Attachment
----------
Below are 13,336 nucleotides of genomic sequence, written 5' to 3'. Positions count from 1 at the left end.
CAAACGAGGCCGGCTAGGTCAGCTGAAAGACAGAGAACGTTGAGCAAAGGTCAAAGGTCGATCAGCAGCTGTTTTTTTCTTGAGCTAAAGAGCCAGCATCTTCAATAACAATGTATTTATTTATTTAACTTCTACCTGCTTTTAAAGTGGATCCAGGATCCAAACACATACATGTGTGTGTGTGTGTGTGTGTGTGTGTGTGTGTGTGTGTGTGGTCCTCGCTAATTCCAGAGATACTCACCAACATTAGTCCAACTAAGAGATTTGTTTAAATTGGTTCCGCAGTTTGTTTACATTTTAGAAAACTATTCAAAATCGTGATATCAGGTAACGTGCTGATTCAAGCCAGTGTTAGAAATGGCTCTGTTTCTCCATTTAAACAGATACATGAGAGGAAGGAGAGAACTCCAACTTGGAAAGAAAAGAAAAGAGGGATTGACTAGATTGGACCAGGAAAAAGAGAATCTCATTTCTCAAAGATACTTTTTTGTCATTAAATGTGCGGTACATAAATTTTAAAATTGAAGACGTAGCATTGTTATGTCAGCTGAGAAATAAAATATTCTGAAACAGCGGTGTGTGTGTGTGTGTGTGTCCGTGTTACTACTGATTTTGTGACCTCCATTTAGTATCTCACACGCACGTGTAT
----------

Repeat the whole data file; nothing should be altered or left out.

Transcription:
Below are 13,336 nucleotides of genomic sequence, written 5' to 3'. Positions count from 1 at the left end.
CAAACGAGGCCGGCTAGGTCAGCTGAAAGACAGAGAACGTTGAGCAAAGGTCAAAGGTCGATCAGCAGCTGTTTTTTTCTTGAGCTAAAGAGCCAGCATCTTCAATAACAATGTATTTATTTATTTAACTTCTACCTGCTTTTAAAGTGGATCCAGGATCCAAACACATACATGTGTGTGTGTGTGTGTGTGTGTGTGTGTGTGTGTGTGTGTGGTCCTCGCTAATTCCAGAGATACTCACCAACATTAGTCCAACTAAGAGATTTGTTTAAATTGGTTCCGCAGTTTGTTTACATTTTAGAAAACTATTCAAAATCGTGATATCAGGTAACGTGCTGATTCAAGCCAGTGTTAGAAATGGCTCTGTTTCTCCATTTAAACAGATACATGAGAGGAAGGAGAGAACTCCAACTTGGAAAGAAAAGAAAAGAGGGATTGACTAGATTGGACCAGGAAAAAGAGAATCTCATTTCTCAAAGATACTTTTTTGTCATTAAATGTGCGGTACATAAATTTTAAAATTGAAGACGTAGCATTGTTATGTCAGCTGAGAAATAAAATATTCTGAAACAGCGGTGTGTGTGTGTGTGTGTGTCCGTGTTACTACTGATTTTGTGACCTCCATTTAGTATCTCACACGCACGTGTAT